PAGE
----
YouTube’s CreativeCommonsTV has posted a clip of University of Oregon psychologist Lester F. Beck’s Photographic Studies in Hypnosis. The footage from 1938 is described as,
This silent film shows a woman being hypnotized and includes both pre and post hypnosis scenes. The hypnotist demonstrates how a patient’s mind can be manipulated as he pinpricks and burns his patient with controlled and suggestive reactions. This unrehearsed session of hypnosis features two students whom are given false memories. The pair are then tested about their memories and are given some basic psychological tests to see the effects of the hypnosis.
At the end of April, professors Thomas Teo and Michael Pettit, of York University’s History and Theory of Psychology program, visited the Department of Psychology at the Universidade Federal de Juiz de Fora (Department of Psychology, Federal University of Juiz de Fora), which recently established a History and Philosophy of Psychology graduate program. Teo and Pettit spoke about their work at the Seminário de Pós-graduação em Psicologia (Graduate Seminar in Psychology) and were interviewed, along with others, for a video that is now on YouTube (above).
On the 19th of February 2013, Dr Peter Lamont, Senior Lecturer at the University of Edinburgh, presented an evening of magic, history and psychology to a packed house at the University of Surrey’s new Ivy Arts Centre.
The event was co-sponsored by the BPS Wessex Branch and the School of Psychology at the University of Surrey. Earlier that day, Dr Lamont was interviewed by the Psychologist Dr Peter Hegarty about past and present exchanges between psychologists and magicians.
Hegarty’s interview with Lamont is shown in the video above. In the course of just three minutes Lamont briefly touches on not only the relationship between psychologists and magicians, but also the importance of historical work for psychological understanding. If you like the video, it may be time to go out and buy the book!
Occasional AHP contributor, and York University History and Theory of Psychology doctoral candidate Jennifer Bazar, has just released three short videos on the history of psychology on YouTube. The videos, each approximately 5 minutes long, explore the psychology exhibit at the 1893 Chicago World’s Fair (above), the history of the psychology laboratory at Wellesley College (below), and introspection (bottom), respectively. While great on their own, the videos are also fantastic resources for those teaching the history of psychology!
… the strange afterlife of the Turing Test as it has circulated in popular, scientific, and commercial cultures. It reexamines elements of Turing’s own interactions with humans and machines, later imaginations of thinking machines, as well as a famous attempt to translate Turing’s parlor game into a real test of artificial intelligence: the Loebner Competition.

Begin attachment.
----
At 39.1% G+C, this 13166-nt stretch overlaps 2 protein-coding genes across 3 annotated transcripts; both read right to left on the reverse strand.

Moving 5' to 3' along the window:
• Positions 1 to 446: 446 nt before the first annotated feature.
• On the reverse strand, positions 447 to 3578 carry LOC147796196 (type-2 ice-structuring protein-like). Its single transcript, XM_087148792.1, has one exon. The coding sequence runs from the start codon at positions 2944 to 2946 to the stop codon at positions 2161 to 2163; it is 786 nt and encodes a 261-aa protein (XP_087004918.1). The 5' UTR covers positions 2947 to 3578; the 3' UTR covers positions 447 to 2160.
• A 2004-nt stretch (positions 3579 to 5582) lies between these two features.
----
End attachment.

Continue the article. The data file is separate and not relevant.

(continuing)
These issues were further explored in the GO ASK A.L.I.C.E. panel discussion, video of which is posted above. Among those who participated in this event Daniel C. Dennett (Tufts University), Fox Harrell (MIT), John Searle (UC Berkeley), Peter Galison (Harvard), Jonathan Zittrain (Harvard) and Sophia Roosth (Harvard). Video of the event can also be found here.
The November issue of the American Psychological Association‘s Monitor on Psychology is now online. This month’s Time Capsule section features a piece on psychologist and civil rights activist Olivia Hooker (right). At the APA’s 2011 convention Hooker spoke about her experience, when she was just six years old, of the Tulsa Race Riot in 1921. Hooker shares similar recollections in the above video from CUNY TV. As described in the article,
Hooker is also renowned as the first African-American woman to serve in the U.S. Coast Guard and as a pioneering psychologist when there were few African-American women in the field. Her other noteworthy accomplishments include writing a German vocabulary guide for psychology students, leading a Girl Scout troop in a town where she was the only black person, helping to establish APA’s Div. 33 (Intellectual and Developmental Disabilities) and teaching people of all ages — from preschoolers to PhD candidates — to embody the Golden Rule.
The entire piece on Hooker’s life and work can be read online here.
The wonderful blog Mind Hacks has just brought to our attention John Huston’s 1946 film, Let There Be Light. The third of three propaganda films Huston was commission to make for the United States Army, Let There Be Light features World War II era soldiers experiencing neuropsychiatric illness as the result of the trauma of war.
Initially banned by the US government, the film made its debut at the 1981 Cannes Film Festival. Now the film – which showcases the experiences of these soldiers, their often harsh treatment at the hands of medical professionals, and the soldiers distaste for the military post-war – is available in full online, both on YouTube (above) and as a downloadable file on Internet Archive.